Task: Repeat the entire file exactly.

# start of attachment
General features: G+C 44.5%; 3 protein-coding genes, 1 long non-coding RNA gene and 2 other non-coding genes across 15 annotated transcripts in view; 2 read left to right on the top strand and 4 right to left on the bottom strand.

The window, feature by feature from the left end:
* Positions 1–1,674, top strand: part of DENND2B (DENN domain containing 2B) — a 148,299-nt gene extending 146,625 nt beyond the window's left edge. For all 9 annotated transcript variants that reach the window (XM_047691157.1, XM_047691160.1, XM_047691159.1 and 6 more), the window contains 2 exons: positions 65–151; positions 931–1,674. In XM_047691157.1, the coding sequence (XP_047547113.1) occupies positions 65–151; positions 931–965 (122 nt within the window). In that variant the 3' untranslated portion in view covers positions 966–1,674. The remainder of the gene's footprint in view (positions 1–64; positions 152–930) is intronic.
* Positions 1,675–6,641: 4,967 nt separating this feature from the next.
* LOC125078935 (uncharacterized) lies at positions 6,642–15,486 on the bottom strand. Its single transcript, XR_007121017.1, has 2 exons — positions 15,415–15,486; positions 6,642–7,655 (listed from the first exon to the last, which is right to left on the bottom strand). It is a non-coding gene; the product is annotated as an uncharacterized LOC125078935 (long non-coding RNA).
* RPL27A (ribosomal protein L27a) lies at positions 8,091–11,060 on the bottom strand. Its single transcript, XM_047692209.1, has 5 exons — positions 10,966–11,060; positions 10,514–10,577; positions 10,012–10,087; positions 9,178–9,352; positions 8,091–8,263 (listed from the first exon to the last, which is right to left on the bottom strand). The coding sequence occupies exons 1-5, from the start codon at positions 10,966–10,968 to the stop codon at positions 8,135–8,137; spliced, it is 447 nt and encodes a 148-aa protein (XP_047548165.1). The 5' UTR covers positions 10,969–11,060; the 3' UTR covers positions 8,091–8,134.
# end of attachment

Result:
General features: G+C 44.5%; 3 protein-coding genes, 1 long non-coding RNA gene and 2 other non-coding genes across 15 annotated transcripts in view; 2 read left to right on the top strand and 4 right to left on the bottom strand.

The window, feature by feature from the left end:
* Positions 1–1,674, top strand: part of DENND2B (DENN domain containing 2B) — a 148,299-nt gene extending 146,625 nt beyond the window's left edge. For all 9 annotated transcript variants that reach the window (XM_047691157.1, XM_047691160.1, XM_047691159.1 and 6 more), the window contains 2 exons: positions 65–151; positions 931–1,674. In XM_047691157.1, the coding sequence (XP_047547113.1) occupies positions 65–151; positions 931–965 (122 nt within the window). In that variant the 3' untranslated portion in view covers positions 966–1,674. The remainder of the gene's footprint in view (positions 1–64; positions 152–930) is intronic.
* Positions 1,675–6,641: 4,967 nt separating this feature from the next.
* LOC125078935 (uncharacterized) lies at positions 6,642–15,486 on the bottom strand. Its single transcript, XR_007121017.1, has 2 exons — positions 15,415–15,486; positions 6,642–7,655 (listed from the first exon to the last, which is right to left on the bottom strand). It is a non-coding gene; the product is annotated as an uncharacterized LOC125078935 (long non-coding RNA).
* RPL27A (ribosomal protein L27a) lies at positions 8,091–11,060 on the bottom strand. Its single transcript, XM_047692209.1, has 5 exons — positions 10,966–11,060; positions 10,514–10,577; positions 10,012–10,087; positions 9,178–9,352; positions 8,091–8,263 (listed from the first exon to the last, which is right to left on the bottom strand). The coding sequence occupies exons 1-5, from the start codon at positions 10,966–10,968 to the stop codon at positions 8,135–8,137; spliced, it is 447 nt and encodes a 148-aa protein (XP_047548165.1). The 5' UTR covers positions 10,969–11,060; the 3' UTR covers positions 8,091–8,134.